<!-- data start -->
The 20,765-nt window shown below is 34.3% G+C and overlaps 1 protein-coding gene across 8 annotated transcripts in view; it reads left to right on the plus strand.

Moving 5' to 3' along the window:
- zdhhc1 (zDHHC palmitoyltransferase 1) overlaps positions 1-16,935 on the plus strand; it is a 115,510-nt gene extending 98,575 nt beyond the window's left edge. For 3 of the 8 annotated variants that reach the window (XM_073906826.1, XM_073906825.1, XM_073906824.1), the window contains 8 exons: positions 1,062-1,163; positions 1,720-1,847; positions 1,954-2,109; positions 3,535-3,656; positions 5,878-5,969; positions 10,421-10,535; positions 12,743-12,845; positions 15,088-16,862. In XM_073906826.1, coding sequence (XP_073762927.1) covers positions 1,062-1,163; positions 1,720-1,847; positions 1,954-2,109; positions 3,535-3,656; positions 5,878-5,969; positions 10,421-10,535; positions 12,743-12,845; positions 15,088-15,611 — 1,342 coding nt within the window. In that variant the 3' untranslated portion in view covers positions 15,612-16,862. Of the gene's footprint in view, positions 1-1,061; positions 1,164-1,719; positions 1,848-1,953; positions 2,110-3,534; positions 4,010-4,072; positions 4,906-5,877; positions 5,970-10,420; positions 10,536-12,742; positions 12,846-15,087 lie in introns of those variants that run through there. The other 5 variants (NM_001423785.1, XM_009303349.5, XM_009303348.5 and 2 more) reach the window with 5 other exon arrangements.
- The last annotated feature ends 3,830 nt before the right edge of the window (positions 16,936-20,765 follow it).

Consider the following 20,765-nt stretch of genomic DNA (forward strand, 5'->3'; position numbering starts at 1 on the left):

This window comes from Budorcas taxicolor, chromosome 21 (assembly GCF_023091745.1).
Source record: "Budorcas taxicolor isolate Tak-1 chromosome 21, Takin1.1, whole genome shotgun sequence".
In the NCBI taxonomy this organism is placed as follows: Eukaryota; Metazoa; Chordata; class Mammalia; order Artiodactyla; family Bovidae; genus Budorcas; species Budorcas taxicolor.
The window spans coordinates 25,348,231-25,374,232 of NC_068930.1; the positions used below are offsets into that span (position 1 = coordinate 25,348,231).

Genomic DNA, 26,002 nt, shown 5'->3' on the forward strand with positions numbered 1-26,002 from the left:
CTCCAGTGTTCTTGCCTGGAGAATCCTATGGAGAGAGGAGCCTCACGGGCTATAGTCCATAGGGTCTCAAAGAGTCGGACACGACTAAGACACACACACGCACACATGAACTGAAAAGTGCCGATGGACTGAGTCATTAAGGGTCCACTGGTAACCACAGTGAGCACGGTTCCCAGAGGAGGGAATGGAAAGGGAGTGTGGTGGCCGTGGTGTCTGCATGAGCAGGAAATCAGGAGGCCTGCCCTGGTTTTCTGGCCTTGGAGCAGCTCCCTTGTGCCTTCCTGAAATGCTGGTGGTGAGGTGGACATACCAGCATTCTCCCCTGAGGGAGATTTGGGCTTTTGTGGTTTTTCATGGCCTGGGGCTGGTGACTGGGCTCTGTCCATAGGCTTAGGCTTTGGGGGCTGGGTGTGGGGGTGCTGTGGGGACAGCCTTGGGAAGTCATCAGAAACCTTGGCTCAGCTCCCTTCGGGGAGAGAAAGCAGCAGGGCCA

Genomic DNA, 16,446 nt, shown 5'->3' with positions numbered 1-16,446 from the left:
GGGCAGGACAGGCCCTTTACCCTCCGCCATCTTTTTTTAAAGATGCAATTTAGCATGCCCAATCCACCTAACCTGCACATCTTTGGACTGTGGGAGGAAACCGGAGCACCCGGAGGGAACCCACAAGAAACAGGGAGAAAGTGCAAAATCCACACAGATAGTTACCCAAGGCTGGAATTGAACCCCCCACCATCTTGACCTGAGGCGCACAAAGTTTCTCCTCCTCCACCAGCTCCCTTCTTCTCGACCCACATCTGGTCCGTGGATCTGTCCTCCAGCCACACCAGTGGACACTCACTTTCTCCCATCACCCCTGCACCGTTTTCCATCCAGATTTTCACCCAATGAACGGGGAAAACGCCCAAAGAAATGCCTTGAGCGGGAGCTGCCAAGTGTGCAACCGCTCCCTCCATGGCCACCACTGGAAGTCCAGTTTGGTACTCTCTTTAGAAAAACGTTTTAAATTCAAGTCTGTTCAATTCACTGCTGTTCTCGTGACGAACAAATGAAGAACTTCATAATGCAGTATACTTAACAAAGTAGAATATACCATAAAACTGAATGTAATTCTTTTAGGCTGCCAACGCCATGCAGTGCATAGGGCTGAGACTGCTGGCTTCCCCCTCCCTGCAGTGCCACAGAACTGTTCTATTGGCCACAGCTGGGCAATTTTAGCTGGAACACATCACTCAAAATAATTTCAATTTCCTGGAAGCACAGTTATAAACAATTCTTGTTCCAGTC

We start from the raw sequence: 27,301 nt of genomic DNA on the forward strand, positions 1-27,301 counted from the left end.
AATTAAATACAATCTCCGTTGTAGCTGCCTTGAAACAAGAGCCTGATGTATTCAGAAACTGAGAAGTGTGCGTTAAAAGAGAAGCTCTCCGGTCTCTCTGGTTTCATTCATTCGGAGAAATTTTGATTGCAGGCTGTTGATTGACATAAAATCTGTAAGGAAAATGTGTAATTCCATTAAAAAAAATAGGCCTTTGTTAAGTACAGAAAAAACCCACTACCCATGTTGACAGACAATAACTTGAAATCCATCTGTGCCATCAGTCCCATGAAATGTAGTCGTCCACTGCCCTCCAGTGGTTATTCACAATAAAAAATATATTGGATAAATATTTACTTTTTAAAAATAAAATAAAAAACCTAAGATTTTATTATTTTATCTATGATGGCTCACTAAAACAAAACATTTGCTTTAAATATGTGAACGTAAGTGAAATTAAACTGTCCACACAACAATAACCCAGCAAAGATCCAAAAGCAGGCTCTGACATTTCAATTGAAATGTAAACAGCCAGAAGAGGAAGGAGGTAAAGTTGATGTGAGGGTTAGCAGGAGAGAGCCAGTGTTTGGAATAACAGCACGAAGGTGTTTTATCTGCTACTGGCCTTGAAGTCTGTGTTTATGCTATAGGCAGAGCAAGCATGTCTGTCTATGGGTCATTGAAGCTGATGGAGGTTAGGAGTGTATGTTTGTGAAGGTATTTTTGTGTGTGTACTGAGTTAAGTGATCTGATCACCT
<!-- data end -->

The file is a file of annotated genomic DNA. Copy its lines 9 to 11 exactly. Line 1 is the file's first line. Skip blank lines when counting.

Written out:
The window spans coordinates 25,348,231-25,374,232 of NC_068930.1; the positions used below are offsets into that span (position 1 = coordinate 25,348,231).

Genomic DNA, 26,002 nt, shown 5'->3' on the forward strand with positions numbered 1-26,002 from the left:
CTCCAGTGTTCTTGCCTGGAGAATCCTATGGAGAGAGGAGCCTCACGGGCTATAGTCCATAGGGTCTCAAAGAGTCGGACACGACTAAGACACACACACGCACACATGAACTGAAAAGTGCCGATGGACTGAGTCATTAAGGGTCCACTGGTAACCACAGTGAGCACGGTTCCCAGAGGAGGGAATGGAAAGGGAGTGTGGTGGCCGTGGTGTCTGCATGAGCAGGAAATCAGGAGGCCTGCCCTGGTTTTCTGGCCTTGGAGCAGCTCCCTTGTGCCTTCCTGAAATGCTGGTGGTGAGGTGGACATACCAGCATTCTCCCCTGAGGGAGATTTGGGCTTTTGTGGTTTTTCATGGCCTGGGGCTGGTGACTGGGCTCTGTCCATAGGCTTAGGCTTTGGGGGCTGGGTGTGGGGGTGCTGTGGGGACAGCCTTGGGAAGTCATCAGAAACCTTGGCTCAGCTCCCTTCGGGGAGAGAAAGCAGCAGGGCCA